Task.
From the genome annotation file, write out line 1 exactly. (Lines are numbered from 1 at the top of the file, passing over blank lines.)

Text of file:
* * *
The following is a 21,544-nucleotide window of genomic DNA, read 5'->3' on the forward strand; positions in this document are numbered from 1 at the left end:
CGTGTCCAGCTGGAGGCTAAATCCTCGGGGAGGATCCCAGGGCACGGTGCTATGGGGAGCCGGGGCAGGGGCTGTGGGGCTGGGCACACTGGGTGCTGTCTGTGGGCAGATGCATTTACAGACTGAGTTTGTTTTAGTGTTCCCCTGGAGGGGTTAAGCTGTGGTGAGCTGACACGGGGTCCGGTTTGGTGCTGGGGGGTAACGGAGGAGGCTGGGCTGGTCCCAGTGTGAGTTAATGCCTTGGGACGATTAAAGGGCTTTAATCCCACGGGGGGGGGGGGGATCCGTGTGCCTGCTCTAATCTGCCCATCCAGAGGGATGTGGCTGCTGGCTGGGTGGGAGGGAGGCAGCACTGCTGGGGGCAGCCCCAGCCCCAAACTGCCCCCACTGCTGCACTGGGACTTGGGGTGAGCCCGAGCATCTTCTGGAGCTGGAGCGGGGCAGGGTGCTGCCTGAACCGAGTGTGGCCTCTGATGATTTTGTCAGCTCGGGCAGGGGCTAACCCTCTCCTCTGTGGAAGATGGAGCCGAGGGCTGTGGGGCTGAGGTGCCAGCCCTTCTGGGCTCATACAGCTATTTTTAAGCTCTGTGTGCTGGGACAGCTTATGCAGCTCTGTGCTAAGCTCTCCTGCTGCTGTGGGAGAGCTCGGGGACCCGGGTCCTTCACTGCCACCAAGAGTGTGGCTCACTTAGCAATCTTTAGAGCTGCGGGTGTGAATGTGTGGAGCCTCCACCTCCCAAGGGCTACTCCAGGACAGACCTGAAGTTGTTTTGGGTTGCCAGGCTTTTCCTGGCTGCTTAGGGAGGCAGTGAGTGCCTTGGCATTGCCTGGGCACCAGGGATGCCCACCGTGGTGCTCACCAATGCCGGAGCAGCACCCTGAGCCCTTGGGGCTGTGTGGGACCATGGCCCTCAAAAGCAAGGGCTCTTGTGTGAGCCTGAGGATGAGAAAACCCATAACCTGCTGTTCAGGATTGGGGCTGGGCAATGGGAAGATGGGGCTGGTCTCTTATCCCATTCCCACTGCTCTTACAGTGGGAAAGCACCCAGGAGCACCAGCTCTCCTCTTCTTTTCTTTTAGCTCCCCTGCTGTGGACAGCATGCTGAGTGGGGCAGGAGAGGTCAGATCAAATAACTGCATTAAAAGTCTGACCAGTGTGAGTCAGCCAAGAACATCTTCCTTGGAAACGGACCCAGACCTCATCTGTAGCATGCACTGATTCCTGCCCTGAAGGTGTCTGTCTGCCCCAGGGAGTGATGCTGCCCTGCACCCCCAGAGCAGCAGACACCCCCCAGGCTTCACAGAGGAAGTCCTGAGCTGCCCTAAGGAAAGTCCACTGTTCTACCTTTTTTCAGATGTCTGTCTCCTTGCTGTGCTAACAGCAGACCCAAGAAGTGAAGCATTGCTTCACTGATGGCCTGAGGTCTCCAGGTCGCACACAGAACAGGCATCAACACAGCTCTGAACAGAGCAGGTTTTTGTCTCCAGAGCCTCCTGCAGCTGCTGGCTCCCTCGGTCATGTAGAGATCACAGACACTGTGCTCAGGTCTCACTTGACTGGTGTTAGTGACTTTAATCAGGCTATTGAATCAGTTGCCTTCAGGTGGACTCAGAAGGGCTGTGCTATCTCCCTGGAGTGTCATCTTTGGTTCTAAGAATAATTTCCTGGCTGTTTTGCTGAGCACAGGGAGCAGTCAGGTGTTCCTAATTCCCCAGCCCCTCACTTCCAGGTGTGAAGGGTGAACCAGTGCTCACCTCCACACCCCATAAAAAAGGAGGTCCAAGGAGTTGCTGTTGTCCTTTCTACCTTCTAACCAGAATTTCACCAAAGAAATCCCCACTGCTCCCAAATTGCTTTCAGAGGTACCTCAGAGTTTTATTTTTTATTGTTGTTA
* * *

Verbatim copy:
The following is a 21,544-nucleotide window of genomic DNA, read 5'->3' on the forward strand; positions in this document are numbered from 1 at the left end: